=============================================================== From: Chad Smith ------------------------------------------------------ Not many - and not to an extent that will ever really affect end users. But one I can think of might be lack of control - sure, they can add whatever they want - but they are still not in complete control of what is in there. Another would be having a kernel that isn't optimized for portability. In other words - the same kernel has to work for phones, game systems, laptops, toasters, and supercomputers... there are possibly (probably?) things in there that are useless to Android. But - it's just a kernel - so any potential amount of "bloat" would me minuscule. Like I said - this isn't a bash Linux thread at all. I'm just wondering if Google just built Android from the ground up and didn't use Linux at all - would it really be much different for the end user? Any - curiosity, not aggression. *- Chad W. Smith* *"I like a man who's middle name is W."* President George W. Bush - February 10, 2003 bit.ly/gwb-dubya

=============================================================== From: Dan Lyke ------------------------------------------------------ On Wed, 4 Apr 2012 22:46:59 -0500 Chad Smith wrote: It's funny, but I was just composing a message which called this a plus. Hear me out. A few years ago I was down at One Infinite Loop in Cupertino, and we were trying to track down a performance issue. We eventually, with a help of an OS/X kernel hackers, figured out it was some combination of the patterns our app was accessing memory with and the way the VM code in the kernel was responding to that. In the process of this, we went looking at the Linux code, and discovered that they'd apparently seen this pattern, and were doing the right thing to keep performance high. The reality was that the Mac never really had this particular type of application on it, so they'd never seen this use case, and we managed to dog the crap out of the kernel. Inadvertently. Linux is in daily use and extreme development on everything from small embedded devices to servers with hundreds of gigabytes of RAM to parallel arrays of hundreds or thousands of processors. The kernel has seen it all before. A lot of things that a very niche OS, like Windows or, to a lesser extent, OS/X, is about to run into for the first time, Linux ran into back in 2.2.xx and has been pushing forward ever since. If Google built that from the ground up they wouldn't have that experience behind it. It would be like Palm trying to grow from the 68k-like platform to modern dual core multi-GHz phones, every change in hardware style would throw it for a loop. But it's a kernel that has seen *everything* before, so you want to put it on some flashy new architecture, or throw some new peripheral at it? Sure. It's been there and done that. And I think that's why I like using Linux for all sorts of platforms, from a few megabytes and a couple MHz ARM core, to the latest greatest multi-CPU multi-GHz gigabytes out the yin-yang sure, let's run all the RPC servers in their own VM (yes, really) redundant hot fail-over wonder.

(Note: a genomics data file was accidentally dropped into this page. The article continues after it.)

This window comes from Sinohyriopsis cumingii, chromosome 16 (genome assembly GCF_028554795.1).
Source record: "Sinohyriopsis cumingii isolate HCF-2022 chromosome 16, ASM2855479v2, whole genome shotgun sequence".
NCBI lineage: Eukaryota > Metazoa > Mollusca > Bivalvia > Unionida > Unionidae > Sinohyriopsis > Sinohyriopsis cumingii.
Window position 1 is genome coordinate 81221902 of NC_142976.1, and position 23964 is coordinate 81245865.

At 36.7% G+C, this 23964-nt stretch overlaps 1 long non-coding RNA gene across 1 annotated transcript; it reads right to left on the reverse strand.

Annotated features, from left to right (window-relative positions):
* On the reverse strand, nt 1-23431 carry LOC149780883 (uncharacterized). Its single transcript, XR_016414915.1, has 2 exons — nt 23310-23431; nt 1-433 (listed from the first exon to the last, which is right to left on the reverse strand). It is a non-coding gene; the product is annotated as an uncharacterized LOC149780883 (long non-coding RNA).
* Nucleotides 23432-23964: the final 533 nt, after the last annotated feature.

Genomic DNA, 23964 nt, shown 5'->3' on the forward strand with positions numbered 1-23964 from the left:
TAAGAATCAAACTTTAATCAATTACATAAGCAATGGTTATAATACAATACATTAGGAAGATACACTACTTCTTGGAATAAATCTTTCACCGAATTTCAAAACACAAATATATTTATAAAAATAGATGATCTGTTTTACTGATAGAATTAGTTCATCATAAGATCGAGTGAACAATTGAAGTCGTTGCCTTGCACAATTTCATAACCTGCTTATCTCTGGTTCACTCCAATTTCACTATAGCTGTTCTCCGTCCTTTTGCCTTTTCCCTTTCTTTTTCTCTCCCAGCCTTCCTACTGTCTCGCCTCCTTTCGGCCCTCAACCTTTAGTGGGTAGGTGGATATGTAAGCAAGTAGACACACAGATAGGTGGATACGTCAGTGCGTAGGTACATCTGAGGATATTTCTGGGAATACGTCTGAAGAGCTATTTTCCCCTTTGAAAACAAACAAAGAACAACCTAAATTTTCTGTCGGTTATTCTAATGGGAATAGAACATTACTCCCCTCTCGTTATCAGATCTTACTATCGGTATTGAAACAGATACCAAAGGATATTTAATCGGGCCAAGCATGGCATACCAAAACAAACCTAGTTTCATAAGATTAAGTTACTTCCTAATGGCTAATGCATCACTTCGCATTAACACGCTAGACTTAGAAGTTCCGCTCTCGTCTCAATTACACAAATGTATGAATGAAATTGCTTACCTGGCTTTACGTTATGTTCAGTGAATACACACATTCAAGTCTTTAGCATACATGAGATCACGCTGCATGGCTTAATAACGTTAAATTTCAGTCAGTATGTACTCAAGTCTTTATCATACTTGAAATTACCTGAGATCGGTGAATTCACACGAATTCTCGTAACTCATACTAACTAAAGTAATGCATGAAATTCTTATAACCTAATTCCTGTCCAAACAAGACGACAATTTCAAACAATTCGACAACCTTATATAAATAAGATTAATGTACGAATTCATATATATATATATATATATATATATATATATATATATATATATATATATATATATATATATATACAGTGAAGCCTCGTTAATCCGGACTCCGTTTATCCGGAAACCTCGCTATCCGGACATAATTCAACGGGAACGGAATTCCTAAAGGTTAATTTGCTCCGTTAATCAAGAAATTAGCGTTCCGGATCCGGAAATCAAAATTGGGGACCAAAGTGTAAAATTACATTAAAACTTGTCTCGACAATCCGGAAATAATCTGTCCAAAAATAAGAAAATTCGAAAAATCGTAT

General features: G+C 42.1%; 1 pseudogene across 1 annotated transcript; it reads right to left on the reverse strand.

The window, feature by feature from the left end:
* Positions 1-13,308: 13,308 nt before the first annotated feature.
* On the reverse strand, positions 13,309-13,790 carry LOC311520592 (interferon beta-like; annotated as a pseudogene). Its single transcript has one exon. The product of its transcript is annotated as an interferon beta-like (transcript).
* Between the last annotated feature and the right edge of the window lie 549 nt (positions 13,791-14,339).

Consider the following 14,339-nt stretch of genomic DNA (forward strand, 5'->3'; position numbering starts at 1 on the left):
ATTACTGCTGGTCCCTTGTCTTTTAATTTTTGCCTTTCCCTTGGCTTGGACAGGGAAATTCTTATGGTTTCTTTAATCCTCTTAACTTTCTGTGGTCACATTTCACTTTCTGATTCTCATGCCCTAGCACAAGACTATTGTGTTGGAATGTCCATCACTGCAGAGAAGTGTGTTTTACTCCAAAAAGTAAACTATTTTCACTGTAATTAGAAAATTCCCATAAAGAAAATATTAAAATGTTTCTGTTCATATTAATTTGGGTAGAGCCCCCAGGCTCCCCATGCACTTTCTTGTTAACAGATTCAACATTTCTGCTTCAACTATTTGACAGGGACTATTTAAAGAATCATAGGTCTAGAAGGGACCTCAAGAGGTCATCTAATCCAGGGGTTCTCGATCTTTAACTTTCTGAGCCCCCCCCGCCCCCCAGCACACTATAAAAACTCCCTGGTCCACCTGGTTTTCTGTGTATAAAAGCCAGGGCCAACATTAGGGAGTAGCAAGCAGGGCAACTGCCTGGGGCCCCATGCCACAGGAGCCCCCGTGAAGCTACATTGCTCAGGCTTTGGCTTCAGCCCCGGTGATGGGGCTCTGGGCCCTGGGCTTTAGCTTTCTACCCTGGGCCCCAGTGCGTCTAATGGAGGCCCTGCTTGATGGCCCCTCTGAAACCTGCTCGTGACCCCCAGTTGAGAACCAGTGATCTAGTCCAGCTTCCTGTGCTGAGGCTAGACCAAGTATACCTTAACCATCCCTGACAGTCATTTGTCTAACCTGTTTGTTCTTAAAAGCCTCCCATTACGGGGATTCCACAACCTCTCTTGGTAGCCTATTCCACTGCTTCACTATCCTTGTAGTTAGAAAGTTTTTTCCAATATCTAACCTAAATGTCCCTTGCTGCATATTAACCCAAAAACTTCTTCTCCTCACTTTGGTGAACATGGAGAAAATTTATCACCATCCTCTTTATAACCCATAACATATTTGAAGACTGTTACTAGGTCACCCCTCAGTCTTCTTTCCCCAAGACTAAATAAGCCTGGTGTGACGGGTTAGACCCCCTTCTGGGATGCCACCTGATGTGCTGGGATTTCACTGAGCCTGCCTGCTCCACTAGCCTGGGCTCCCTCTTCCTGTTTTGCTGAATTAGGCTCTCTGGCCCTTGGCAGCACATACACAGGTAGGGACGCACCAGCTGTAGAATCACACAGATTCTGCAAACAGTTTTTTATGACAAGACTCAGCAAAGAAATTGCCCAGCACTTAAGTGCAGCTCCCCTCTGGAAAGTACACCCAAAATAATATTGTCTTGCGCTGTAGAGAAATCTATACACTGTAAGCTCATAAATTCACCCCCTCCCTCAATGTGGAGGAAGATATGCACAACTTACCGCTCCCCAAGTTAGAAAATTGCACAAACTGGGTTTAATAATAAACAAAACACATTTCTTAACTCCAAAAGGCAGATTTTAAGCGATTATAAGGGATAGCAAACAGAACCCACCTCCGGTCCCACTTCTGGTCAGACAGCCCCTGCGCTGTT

=============================================================== From: William Wade ------------------------------------------------------ Remember that most of the kernel is modular and/or optional. It has been a while since I have regularly compiled my own kernel, but most, if not all, of the stuff for anything extra can be cut out. I am sure that Google cuts out as much as possible. I think one reason that Linux is good for Android that has been missed is the marketing aspect. I think many developers feel better developing for Android because it is based on OSS/Linux. If it had a closed source kernel or just a new OSS kernel, I don't think it would have the geek popularity as much. Albeit all speculation.

=============================================================== From: Randy Yates ------------------------------------------------------ Why would you think that? I'm just curious. If they have to change something, that doesn't mean that it has to go back into the main branch of the kernel. They can change everything and anything they want.